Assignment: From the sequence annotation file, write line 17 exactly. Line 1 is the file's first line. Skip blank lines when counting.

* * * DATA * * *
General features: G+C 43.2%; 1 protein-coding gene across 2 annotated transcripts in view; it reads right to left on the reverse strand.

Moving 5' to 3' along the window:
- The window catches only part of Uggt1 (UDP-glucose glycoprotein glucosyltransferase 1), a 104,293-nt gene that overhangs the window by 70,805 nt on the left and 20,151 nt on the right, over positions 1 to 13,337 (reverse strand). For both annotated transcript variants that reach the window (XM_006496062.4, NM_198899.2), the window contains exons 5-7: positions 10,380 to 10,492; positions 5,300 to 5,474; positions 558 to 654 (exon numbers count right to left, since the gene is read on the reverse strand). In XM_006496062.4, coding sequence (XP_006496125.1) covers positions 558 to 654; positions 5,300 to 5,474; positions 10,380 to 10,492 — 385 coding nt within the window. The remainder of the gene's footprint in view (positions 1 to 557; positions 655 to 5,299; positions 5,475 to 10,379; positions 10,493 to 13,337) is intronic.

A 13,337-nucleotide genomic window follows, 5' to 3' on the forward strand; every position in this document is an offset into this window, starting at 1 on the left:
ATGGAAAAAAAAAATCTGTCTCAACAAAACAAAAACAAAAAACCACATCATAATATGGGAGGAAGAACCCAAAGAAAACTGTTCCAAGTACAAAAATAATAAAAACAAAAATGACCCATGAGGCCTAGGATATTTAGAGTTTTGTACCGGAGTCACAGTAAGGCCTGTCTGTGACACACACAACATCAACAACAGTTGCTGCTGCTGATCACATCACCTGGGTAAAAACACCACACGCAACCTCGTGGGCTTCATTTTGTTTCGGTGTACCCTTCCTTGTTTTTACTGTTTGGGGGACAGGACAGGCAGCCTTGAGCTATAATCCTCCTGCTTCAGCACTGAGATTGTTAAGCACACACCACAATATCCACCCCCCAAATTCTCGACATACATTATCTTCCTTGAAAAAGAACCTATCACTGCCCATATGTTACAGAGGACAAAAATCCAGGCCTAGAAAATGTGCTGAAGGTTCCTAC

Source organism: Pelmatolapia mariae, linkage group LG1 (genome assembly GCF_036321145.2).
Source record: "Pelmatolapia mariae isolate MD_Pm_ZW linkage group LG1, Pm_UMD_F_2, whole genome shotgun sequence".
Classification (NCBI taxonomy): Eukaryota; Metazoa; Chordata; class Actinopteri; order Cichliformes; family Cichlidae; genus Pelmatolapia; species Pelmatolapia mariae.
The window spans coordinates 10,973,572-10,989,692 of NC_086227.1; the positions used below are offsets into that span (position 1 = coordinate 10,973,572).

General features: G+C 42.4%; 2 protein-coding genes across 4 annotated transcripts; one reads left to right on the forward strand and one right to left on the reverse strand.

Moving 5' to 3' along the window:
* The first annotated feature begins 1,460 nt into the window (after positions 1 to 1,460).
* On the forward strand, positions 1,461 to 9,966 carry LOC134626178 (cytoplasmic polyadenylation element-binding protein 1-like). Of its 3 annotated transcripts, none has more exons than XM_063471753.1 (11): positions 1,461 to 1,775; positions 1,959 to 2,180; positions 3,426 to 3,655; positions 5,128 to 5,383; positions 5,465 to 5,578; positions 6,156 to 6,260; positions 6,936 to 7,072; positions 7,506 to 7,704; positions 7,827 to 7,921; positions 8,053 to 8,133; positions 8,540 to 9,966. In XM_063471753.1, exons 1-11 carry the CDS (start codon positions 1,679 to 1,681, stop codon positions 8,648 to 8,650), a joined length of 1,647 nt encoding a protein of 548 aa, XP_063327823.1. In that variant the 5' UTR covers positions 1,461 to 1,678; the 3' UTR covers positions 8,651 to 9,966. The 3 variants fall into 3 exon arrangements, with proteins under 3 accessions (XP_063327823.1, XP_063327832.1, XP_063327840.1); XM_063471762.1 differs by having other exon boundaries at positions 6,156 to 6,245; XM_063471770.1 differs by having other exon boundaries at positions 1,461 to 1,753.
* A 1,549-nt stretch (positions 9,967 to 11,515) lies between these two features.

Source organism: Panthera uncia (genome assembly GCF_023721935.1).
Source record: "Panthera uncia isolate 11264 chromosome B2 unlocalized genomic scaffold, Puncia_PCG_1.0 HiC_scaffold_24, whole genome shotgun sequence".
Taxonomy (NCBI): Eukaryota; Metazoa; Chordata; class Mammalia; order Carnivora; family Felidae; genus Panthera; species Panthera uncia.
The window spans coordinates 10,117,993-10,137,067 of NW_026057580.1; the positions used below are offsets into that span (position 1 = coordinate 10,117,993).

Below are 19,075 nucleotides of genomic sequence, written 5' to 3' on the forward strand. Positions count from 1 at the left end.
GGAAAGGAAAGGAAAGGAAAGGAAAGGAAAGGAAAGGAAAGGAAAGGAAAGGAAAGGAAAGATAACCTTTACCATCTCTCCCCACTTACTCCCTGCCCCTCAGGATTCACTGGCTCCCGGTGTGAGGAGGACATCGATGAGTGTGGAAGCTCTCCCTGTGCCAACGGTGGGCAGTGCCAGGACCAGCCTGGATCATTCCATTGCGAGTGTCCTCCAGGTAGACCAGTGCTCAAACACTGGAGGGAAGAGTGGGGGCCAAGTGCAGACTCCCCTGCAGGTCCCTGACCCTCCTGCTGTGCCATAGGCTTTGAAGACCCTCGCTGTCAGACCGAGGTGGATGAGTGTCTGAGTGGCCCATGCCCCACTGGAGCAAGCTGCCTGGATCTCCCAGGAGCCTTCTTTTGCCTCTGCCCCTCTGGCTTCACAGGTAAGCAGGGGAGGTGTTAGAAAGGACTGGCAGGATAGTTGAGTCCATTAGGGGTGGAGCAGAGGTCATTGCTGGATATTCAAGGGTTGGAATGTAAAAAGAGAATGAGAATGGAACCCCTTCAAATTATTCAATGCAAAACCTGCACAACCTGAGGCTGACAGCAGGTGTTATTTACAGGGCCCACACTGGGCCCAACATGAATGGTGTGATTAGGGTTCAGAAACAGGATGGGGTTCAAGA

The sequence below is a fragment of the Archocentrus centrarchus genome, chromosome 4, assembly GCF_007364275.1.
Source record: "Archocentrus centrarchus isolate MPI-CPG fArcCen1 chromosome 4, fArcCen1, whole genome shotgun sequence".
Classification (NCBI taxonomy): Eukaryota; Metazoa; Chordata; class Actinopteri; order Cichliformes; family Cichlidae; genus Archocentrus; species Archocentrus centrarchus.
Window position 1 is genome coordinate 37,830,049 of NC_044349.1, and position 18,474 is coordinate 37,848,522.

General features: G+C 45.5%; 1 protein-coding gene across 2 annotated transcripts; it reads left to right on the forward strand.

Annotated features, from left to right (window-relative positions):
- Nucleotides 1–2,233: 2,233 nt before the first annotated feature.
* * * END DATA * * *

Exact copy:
Taxonomy (NCBI): Eukaryota; Metazoa; Chordata; class Mammalia; order Carnivora; family Felidae; genus Panthera; species Panthera uncia.